The Inner Critic
“Your inner critic is simply a part of you that needs more self-love.”
― Amy Leigh Mercree,
As I get to know myself better I discover different parts of myself. For example the playful part, the creative part, the vulnerable part. One part of me I’ve been trying to befriend is the bully part, the inner critic. I’ve gotten more in touch with it over the last few years and have consciously fought to recognise it, listen to it and change the way I interact with it. When we’re not feeling good it can feel impossible to get anything done. If we do manage to do something, it’s rubbish, it’s useless….. We are useless.
We don’t feel good
We don’t feel like we can do anything
Anything we do do is rubbish, it isn’t good enough
We’re not good enough, we’re rubbish, we’re not good.
This cycle of recognising our perceived inadequacies keeps us in a loop of negative thinking and feeling. It can feel impossible to break this cycle. Part of us feels like we deserve to feel rubbish, like we’re not enough because a massive part of us really does believe it. We think that berating ourselves, being unkind to ourselves will help push us out of feeling low and anxious. It’s what we need to do to keep ourselves in check / on course / progressing.
In reality, I’ve found that it actually stops us from progressing, from ‘improving’ and from feeling well.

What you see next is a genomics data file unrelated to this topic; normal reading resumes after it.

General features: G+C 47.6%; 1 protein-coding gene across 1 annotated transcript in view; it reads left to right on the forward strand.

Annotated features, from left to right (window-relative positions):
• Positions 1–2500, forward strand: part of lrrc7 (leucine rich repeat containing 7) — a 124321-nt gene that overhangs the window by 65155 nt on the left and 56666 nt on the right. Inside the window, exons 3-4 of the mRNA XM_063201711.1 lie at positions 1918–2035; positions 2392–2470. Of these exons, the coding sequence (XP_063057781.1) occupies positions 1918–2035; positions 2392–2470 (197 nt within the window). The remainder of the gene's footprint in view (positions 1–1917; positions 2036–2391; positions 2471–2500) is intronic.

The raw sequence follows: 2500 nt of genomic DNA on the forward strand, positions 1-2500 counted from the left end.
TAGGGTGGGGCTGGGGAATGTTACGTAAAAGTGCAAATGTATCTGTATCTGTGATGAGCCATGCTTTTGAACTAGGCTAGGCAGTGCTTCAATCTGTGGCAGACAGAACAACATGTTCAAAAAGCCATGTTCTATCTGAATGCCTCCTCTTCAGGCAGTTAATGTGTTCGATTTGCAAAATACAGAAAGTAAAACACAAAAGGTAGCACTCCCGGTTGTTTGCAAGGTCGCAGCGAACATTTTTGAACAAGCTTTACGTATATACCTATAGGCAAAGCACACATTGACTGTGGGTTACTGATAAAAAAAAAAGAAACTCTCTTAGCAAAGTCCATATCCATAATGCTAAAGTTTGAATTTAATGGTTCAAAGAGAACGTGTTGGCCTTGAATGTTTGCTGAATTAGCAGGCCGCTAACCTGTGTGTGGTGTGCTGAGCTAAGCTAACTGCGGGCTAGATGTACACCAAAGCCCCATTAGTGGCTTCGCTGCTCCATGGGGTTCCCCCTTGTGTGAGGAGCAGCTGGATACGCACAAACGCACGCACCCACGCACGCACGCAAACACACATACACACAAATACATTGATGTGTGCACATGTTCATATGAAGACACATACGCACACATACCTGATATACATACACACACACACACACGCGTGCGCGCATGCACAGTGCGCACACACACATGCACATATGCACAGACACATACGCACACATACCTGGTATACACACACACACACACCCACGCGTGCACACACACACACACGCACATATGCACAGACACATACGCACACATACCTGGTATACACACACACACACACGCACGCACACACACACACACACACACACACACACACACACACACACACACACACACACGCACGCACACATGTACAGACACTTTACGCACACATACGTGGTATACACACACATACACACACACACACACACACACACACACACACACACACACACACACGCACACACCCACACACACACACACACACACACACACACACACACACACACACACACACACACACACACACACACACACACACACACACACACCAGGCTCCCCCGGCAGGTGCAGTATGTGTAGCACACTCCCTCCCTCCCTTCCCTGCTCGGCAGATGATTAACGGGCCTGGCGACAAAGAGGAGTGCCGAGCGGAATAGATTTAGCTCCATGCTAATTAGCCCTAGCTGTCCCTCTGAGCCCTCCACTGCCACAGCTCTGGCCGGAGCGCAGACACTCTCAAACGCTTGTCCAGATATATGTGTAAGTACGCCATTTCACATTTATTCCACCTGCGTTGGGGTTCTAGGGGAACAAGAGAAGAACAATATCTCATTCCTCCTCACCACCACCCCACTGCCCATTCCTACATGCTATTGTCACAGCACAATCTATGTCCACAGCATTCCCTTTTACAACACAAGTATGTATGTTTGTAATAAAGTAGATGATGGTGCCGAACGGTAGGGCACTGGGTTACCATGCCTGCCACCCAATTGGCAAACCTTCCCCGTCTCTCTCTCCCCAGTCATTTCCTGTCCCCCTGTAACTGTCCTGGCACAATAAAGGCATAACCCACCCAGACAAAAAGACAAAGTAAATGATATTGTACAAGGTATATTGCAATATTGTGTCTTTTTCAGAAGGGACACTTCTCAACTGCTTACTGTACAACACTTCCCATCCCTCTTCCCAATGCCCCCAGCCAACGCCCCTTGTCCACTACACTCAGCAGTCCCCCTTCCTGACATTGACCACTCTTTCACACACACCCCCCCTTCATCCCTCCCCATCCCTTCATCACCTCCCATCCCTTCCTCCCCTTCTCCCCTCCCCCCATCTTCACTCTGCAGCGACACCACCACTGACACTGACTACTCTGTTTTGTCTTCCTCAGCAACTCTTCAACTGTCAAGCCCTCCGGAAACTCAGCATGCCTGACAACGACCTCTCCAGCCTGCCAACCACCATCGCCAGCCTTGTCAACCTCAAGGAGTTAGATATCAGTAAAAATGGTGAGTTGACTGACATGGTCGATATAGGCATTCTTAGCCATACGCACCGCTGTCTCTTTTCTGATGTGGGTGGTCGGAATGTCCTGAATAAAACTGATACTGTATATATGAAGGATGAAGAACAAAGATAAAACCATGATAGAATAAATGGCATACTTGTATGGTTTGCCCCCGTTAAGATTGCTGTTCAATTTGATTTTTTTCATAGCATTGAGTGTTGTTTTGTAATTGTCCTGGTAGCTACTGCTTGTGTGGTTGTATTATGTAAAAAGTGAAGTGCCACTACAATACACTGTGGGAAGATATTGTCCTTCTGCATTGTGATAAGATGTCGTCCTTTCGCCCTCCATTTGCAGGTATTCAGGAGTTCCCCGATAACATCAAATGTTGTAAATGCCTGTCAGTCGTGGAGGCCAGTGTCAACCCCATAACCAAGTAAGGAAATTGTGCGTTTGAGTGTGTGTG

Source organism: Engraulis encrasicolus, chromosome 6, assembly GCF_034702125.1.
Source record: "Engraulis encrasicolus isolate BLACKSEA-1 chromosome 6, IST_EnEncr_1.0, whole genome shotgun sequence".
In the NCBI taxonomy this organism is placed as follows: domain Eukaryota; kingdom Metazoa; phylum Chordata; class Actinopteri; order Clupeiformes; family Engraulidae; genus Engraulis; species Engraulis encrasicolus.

Treat yourself like you would a friend
Imagine if someone we knew kept putting us down when we weren’t feeling great. They didn’t focus on the things we were able to achieve when we were struggling. Instead they focused on everything we didn’t, highlighted each ‘failure’ and kept telling us about them. Even using them to define who we are and prove that we are ‘not good enough.’
Can you see how you probably wouldn’t put up with it from someone else but can get caught up doing it to yourself? Why do we treat ourselves worse than we would allow anyone else to treat us, worse than we would treat a friend who was struggling?
Start small, start today
This can be challenging, but it’s worth it. It might feel stupid at first and the bully within you might be so strong, so resistant to letting go that it feels too hard. But the more you do it’ll get easier to do without even thinking.
Turn your self talk around and become your own best friend. Think of yourself as an encouraging coach rather than a playground bully. Forgive yourself, accept how the day/ week/ month has gone and talk positively to yourself. Maybe make achievable goals, no matter how small that can be used to show you’re making progress – it could be as little as giving yourself as foot massage or that you took the dog for a walk. You could re-read or remember feedback given to you from others that are able to see your worth when you’re not able to.
Being king to yourself is not arrogant. Treating yourself well is not selfish.
Counselling with me can help you become a better friend to yourself as we discover the reasons the inner critic is there, holding you back from wellness.